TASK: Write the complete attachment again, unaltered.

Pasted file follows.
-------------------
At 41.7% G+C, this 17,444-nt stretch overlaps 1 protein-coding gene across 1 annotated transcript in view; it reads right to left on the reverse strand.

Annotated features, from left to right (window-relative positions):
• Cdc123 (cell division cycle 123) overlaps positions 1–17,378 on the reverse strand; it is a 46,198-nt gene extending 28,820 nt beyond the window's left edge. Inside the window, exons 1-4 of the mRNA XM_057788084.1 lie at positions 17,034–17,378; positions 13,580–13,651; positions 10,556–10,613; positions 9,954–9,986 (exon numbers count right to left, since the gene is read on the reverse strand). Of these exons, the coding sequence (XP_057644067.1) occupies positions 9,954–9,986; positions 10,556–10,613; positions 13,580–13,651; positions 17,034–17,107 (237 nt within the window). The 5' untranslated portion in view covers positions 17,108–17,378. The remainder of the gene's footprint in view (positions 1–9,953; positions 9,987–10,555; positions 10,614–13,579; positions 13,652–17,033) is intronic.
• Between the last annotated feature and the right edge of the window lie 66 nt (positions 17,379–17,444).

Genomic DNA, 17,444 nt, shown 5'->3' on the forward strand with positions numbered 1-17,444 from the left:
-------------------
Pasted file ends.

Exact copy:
At 41.7% G+C, this 17,444-nt stretch overlaps 1 protein-coding gene across 1 annotated transcript in view; it reads right to left on the reverse strand.

Annotated features, from left to right (window-relative positions):
• Cdc123 (cell division cycle 123) overlaps positions 1–17,378 on the reverse strand; it is a 46,198-nt gene extending 28,820 nt beyond the window's left edge. Inside the window, exons 1-4 of the mRNA XM_057788084.1 lie at positions 17,034–17,378; positions 13,580–13,651; positions 10,556–10,613; positions 9,954–9,986 (exon numbers count right to left, since the gene is read on the reverse strand). Of these exons, the coding sequence (XP_057644067.1) occupies positions 9,954–9,986; positions 10,556–10,613; positions 13,580–13,651; positions 17,034–17,107 (237 nt within the window). The 5' untranslated portion in view covers positions 17,108–17,378. The remainder of the gene's footprint in view (positions 1–9,953; positions 9,987–10,555; positions 10,614–13,579; positions 13,652–17,033) is intronic.
• Between the last annotated feature and the right edge of the window lie 66 nt (positions 17,379–17,444).

Genomic DNA, 17,444 nt, shown 5'->3' on the forward strand with positions numbered 1-17,444 from the left: